Why the Detroit Pistons should pick Mark Hughes as their next GM
Following a dismal regular season that saw the Detroit Pistons go 20-46, the organization has decided to restructure their front office.
For the past two years, the Pistons have operated with senior advisor Ed Stefanski at the helm. While the executive served as the de facto president of basketball operations, he never held the definitive title. The front office has also been running without a clear-cut general manager, as assistant GMs Malik Rose and Pat Garrity helped to run the show.
Now, the Pistons are eschewing innovation for the traditional front office model. Stefanski will likely continue to run basketball operations, but the organization is also seeking a general manager to assist him.
That leads us to this tweet from ESPN’s Adrian Wojnarowski:
ESPN Sources: Three serious candidates have emerged for the Detroit Pistons GM job: Clippers assistant GM Mark Hughes, Nets assistant GM Jeff Peterson and Thunder VP of Basketball Operations Troy Weaver. Those conversations are continuing this week.
— Adrian Wojnarowski (@wojespn) June 15, 2020
Each of these three candidates provide impressive track records. Hughes spent more than half a decade as Director of Player Personnel for the Knicks (a stint which included a pair of playoff appearances), and he became assistant GM for the Clippers in 2017. He was a finalist for the Bulls general manager opening earlier this year.
Peterson joined the Nets as an assistant GM last offseason, and he was at the helm when the organization brought in a pair of superstars in Kevin Durant and Kyrie Irving. He had spent the previous seven seasons with the Hawks, and he helped the team transition from a perennial playoff team (including Eastern Conference finalists in 2015) to a rebuilding squad led by Trae Young.
Weaver has been with the Thunder since 2008, and he’s climbed the organization to his current role, team vice president. We’re all pretty familiar with Oklahoma City’s success since their relocation; the organization has only missed the playoffs twice since the 2008-09 season.This is despite the fact that the Thunder have featured many variations of their team, and they’ve made the most of the defections of superstars Kevin Durant, Russell Westbrook, James Harden, and Paul George.
Considering OKC’s track record, it isn’t a surprise that Mark Stein of the New York Times declared the Thunder VP the favorite for the Pistons gig:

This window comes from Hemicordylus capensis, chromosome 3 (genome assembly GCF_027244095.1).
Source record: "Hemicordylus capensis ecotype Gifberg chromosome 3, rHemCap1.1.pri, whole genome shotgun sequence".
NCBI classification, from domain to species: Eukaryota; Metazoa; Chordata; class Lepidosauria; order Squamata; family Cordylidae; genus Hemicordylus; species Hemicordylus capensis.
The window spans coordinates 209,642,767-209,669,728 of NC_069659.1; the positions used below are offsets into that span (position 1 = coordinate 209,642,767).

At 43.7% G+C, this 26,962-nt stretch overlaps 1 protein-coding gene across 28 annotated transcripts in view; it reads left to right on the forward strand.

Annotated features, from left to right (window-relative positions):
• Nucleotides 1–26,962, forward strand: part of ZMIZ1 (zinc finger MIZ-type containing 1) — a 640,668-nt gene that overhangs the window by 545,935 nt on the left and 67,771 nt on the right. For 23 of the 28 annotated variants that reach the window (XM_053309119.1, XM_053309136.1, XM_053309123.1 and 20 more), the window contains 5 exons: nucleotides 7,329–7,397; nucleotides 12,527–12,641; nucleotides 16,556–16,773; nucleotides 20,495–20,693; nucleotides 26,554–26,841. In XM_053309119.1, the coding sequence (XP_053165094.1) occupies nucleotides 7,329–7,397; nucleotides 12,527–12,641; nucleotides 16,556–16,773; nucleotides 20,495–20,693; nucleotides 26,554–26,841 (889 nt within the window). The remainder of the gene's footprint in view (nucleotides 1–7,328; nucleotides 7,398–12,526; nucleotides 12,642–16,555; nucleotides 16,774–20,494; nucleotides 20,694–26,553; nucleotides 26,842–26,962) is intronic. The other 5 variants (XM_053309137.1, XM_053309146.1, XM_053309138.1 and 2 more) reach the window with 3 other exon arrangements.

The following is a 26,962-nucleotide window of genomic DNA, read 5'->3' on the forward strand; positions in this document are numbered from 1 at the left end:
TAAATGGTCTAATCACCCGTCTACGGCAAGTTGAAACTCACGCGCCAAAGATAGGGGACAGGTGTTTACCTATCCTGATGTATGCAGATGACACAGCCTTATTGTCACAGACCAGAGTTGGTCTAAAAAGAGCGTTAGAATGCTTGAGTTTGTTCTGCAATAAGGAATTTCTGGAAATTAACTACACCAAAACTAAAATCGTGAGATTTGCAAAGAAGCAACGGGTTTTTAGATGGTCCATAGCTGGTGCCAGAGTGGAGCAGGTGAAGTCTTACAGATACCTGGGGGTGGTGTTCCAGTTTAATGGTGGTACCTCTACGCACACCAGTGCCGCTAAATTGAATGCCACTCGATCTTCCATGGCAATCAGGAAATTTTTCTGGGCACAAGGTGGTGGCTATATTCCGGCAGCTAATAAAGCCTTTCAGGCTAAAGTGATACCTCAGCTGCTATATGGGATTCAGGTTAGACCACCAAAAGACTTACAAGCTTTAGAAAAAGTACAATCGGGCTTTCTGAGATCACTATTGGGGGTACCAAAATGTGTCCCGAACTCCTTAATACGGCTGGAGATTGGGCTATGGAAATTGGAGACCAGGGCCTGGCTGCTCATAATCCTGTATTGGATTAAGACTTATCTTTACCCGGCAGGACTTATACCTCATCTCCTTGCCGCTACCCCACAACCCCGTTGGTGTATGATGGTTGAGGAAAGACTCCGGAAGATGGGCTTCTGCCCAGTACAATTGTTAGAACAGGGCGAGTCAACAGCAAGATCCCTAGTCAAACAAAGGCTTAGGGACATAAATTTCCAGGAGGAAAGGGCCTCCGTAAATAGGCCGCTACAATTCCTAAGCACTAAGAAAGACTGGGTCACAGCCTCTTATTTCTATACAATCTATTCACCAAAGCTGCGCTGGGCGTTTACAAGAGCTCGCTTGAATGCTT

Longtime Thunder executive Troy Weaver has emerged as the top choice in Detroit's search for a new GM, @NYTSports has learned, with the Pistons actively working to complete a deal to hire Weaver
— Marc Stein (@TheSteinLine) June 15, 2020
However, just because Weaver is the favorite choice, does it make him the right choice?
Not necessarily. In fact, we think Hughes may be the best option for the job.
Following a 12-year stretch that’s seen them finish with no better than 44 wins, the Pistons desperately need a clear direction for their organization. In other words, the organization needs to rebuild.
Ignoring their bungling of the Andre Drummond trade, the new Pistons GM will have their work cut out for them. While the organization has a handful of keepers in Sekou Doumbouya, Luke Kennard, Christian Wood, and Bruce Brown, there isn’t much else to be excited about.
Therefore, it will be the new GM’s job to trade the likes of veteran point guard Derrick Rose, defensive stopper Tony Snell … and All-Star Blake Griffin, who is still set to make more than $75M over the following two seasons.
That brings us back to Hughes, who was working for the Clippers when they (somehow) convinced the Pistons to give up assets for Blake Griffin’s egregious contract. Yes, moving a 31-year-old Blake Griffin is a whole lot different than moving a 28-year-old Blake Griffin. Still, Hughes has shown that he’s capable of trading any big name, contracts be damned.
Further, Hughes (and the Clippers) have shown that a rebuild doesn’t have to take several years. Los Angeles cleverly compiled favorable contracts, and they eventually used that financial flexibility to add both Kawhi Leonard and Paul George. Sure, it may be tougher to convince a free agent to come to Detroit instead of Los Angeles, but let’s not pretend that the Clippers were a premier free agent destination all that long ago.
Regardless of who the Pistons choose as their next general manager, it’s clear that it’ll take some effort to return the organization to its glory days. In our opinion, Hughes is the best choice to make that happen.